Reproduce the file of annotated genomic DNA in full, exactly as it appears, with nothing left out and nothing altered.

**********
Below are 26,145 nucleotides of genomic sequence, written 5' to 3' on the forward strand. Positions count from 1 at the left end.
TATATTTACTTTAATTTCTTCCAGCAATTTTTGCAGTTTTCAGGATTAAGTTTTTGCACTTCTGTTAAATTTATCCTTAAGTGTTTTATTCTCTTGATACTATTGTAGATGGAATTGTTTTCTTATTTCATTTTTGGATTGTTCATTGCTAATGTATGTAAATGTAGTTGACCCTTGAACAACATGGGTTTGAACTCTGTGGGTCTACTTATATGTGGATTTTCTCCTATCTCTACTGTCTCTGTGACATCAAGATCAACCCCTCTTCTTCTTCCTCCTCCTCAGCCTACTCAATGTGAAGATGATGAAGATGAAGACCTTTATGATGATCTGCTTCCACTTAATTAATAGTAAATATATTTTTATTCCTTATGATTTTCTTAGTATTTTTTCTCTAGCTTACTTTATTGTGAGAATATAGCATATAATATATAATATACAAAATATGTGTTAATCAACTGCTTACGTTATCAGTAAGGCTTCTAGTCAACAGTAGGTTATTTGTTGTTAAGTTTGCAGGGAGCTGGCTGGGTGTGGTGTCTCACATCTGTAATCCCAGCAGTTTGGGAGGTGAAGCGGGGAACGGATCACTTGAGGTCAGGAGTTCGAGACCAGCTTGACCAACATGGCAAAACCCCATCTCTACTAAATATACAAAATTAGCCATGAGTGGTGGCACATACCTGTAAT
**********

Below are 26,145 nucleotides of genomic sequence, written 5' to 3' on the forward strand. Positions count from 1 at the left end.
TATATTTACTTTAATTTCTTCCAGCAATTTTTGCAGTTTTCAGGATTAAGTTTTTGCACTTCTGTTAAATTTATCCTTAAGTGTTTTATTCTCTTGATACTATTGTAGATGGAATTGTTTTCTTATTTCATTTTTGGATTGTTCATTGCTAATGTATGTAAATGTAGTTGACCCTTGAACAACATGGGTTTGAACTCTGTGGGTCTACTTATATGTGGATTTTCTCCTATCTCTACTGTCTCTGTGACATCAAGATCAACCCCTCTTCTTCTTCCTCCTCCTCAGCCTACTCAATGTGAAGATGATGAAGATGAAGACCTTTATGATGATCTGCTTCCACTTAATTAATAGTAAATATATTTTTATTCCTTATGATTTTCTTAGTATTTTTTCTCTAGCTTACTTTATTGTGAGAATATAGCATATAATATATAATATACAAAATATGTGTTAATCAACTGCTTACGTTATCAGTAAGGCTTCTAGTCAACAGTAGGTTATTTGTTGTTAAGTTTGCAGGGAGCTGGCTGGGTGTGGTGTCTCACATCTGTAATCCCAGCAGTTTGGGAGGTGAAGCGGGGAACGGATCACTTGAGGTCAGGAGTTCGAGACCAGCTTGACCAACATGGCAAAACCCCATCTCTACTAAATATACAAAATTAGCCATGAGTGGTGGCACATACCTGTAAT